As the carnage in the Middle East persists, an America’s New Majority Project poll recently found that more than 75 percent of Americans are closely following the news about the Israel-Hamas war in the Middle East.
While a majority of voters agree that Israel must do what is necessary to destroy Hamas, and that Hamas is responsible for Palestinian civilian casualties, the outlandish defense of Hamas’s atrocities across the United States– particularly on university campuses – raises great concern.
American universities ought to be centers where ideas, debates, and opinions are freely exchanged, but many, instead, have fostered hateful, antisemitic ideology among the student population. A recent Harvard CAPS/Harris poll found that 48 percent of voters between 18-24 support Hamas in the current conflict.
According to Steven Davidoff Solomon, a corporate law professor at the University of California, Berkeley, “Universities have been engaging for far too long in moral equivocation, and terrorist attacks against innocents should be condemned and not justified.”
Amidst escalating tensions on college campuses, 20-year old Melanie Schwartz, a junior at Cornell, told The Washington Post, “Jewish students are fearful and isolated.”
To help students facing hostility on college campuses, Franciscan University of Steubenville, a private Catholic university in Ohio, has created an expedited transfer process.
“[W]ith too many universities preaching tolerance but practicing prejudice, we feel compelled to do more. We are witnessing a very troubling spike in antisemitism and serious threats against Jewish students. We want to offer them the chance to transfer immediately to Franciscan,” Father Dave Pivonka, president of Franciscan University, said.
Although Franciscan achieved record-high enrollment this academic year, university administrators are committed to accommodating and creating a safe haven for Jewish transfer students.
“Our community will welcome them with generosity and respect,” Father Pivonka said. “Our religious differences will not cause any conflict. On the contrary, at Franciscan, our radical fidelity to Christ and the Catholic faith demands of us fraternal charity toward our Jewish brothers and sisters, as it does toward all people.”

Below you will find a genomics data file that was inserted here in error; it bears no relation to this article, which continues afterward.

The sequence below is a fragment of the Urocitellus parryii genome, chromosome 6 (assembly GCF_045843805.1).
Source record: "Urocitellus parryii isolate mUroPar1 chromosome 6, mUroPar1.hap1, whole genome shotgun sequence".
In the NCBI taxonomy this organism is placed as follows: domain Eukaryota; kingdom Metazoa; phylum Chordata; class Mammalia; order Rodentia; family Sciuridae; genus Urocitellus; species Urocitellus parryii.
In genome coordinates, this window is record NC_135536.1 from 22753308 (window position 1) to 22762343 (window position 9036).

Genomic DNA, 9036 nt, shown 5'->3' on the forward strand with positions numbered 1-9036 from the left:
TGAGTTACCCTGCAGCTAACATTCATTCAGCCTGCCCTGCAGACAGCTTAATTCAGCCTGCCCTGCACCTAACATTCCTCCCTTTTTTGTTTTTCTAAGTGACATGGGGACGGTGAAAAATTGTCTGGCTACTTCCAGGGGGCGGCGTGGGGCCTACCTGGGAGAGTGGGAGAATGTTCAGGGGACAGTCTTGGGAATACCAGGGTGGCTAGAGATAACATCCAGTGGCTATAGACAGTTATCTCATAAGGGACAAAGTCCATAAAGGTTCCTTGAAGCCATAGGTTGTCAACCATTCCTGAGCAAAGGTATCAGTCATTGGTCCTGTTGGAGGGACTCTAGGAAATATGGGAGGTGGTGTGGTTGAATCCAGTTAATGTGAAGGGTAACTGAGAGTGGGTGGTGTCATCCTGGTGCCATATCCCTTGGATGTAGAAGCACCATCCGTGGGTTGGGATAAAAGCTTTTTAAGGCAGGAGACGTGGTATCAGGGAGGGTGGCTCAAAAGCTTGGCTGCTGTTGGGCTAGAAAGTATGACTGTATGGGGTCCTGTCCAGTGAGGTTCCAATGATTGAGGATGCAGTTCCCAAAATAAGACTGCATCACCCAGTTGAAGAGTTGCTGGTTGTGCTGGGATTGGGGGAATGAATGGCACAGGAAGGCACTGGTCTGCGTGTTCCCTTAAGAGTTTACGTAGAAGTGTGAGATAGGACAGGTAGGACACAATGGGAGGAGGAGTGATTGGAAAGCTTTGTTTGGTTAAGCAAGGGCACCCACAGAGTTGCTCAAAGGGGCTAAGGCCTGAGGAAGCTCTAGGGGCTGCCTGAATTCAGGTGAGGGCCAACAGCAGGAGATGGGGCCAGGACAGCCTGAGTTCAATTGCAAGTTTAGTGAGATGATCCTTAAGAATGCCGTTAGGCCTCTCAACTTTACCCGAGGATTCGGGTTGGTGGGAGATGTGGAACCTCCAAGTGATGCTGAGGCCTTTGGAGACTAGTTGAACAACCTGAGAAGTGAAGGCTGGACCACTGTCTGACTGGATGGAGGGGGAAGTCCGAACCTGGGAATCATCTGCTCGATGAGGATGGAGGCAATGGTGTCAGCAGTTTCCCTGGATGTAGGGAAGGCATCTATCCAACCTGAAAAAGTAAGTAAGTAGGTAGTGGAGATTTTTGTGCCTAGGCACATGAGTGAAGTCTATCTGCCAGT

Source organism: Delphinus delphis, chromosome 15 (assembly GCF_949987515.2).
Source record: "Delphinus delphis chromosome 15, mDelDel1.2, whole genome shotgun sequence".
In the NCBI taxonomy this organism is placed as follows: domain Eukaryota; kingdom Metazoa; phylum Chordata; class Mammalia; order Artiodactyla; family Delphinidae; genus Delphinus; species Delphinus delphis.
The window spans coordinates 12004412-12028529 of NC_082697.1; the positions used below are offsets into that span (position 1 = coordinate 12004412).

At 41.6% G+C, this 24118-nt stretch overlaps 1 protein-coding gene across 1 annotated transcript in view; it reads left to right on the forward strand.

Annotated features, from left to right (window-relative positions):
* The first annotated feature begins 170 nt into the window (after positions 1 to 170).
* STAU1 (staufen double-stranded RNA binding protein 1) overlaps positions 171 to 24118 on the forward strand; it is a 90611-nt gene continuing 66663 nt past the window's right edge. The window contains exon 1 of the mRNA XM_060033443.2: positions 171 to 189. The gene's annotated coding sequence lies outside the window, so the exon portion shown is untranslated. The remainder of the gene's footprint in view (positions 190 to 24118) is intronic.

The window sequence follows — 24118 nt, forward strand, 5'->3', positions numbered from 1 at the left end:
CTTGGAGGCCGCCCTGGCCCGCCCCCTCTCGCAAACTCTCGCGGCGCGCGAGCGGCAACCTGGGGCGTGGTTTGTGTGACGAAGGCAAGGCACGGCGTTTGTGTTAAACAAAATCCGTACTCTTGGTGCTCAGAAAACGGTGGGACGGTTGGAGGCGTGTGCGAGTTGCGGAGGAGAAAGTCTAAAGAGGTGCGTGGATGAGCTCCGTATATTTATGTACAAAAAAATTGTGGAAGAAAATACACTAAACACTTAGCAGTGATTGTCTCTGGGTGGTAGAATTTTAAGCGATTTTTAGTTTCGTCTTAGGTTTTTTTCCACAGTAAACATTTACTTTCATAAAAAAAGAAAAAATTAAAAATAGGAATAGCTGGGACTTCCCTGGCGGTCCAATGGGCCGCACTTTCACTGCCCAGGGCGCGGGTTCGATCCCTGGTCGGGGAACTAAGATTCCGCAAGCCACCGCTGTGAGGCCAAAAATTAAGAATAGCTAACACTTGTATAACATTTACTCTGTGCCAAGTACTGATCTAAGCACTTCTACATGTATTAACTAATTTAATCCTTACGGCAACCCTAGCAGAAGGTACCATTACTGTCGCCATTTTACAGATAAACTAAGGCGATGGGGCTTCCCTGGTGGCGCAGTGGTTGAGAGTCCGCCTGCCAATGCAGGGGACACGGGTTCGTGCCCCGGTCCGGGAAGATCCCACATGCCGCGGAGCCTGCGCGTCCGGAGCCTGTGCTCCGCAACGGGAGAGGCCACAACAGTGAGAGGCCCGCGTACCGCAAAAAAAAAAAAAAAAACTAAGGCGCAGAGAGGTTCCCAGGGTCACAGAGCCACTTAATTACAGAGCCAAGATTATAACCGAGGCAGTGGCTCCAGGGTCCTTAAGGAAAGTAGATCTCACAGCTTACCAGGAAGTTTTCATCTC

In recognition of the need to combat antisemitism in the U.S., Franciscan University recently partnered with The Philos Project, a community of Christians who seek to promote positive Christian engagement in the Near East, to cosponsor a joint conference, Nostra Aetate and the Future of Catholic-Jewish Relations at a Time of Rising Antisemitism.
The conference focused on addressing antisemitism, “one of the biggest social problems that we’re facing,” according to President of The Philos Project Robert Nicholson.
Additionally, the conference discussed the significance of Nostra Aetate, the Second Vatican Council’s Declaration on the Relation of the Catholic Church to Non-Christian Religions, promulgated by Pope Paul VI in 1965. The Declaration marked a turning point in relations between the Catholic Church and Judaism by emphasizing the Jewish roots of the Christian faith and the condemnation of antisemitism.
In the aftermath of World War II, the Catholic Church under Pope Pius XII faced criticism that not enough was done to support our Jewish brethren. In March 2020, Pope Francis opened the Vatican Archives and made the documents of Pope Pius XII’s wartime pontificate accessible for study. Recent discoveries prove, according to German historian Dr. Michael Hesemann, that Pope Pius XII’s efforts “did more to save Jews and to stop the killings, than any politician or religious leader of his time.”
According to Dr. Hesemann, “What has to be rewritten is the ‘black legend’ of the silent and disinterested Pope… Today, we know that Pius XII not only mentioned the horrible fate of the Jews in three public speeches but also tried to save as many as possible.”
As Dr. Hesemann explained to Vatican News, “[I]n 235 monasteries and convents, 4,205 Jews were hidden, plus 160 in Vatican City. Of 3,200, we know the names, thanks to the newly discovered list. Eventually, about 6,400 of the Roman Jews, or 80 percent survived the Holocaust, more than anywhere else where a SS-razzia happened.”
Today, we see this same fervor among the faithful to bring peace and aid to those affected by the Israel-Hamas conflict.
Amid the current war in the Middle East, Pope Francis has ardently called for an end to the violence and noted that “terrorism and war bring no solutions, but only to the death and suffering of many innocent lives. … Let us pray for peace.”
As the brutality of the Israel-Hamas war wages on, we must eradicate antisemitism and offer our prayers for peace in the Middle East.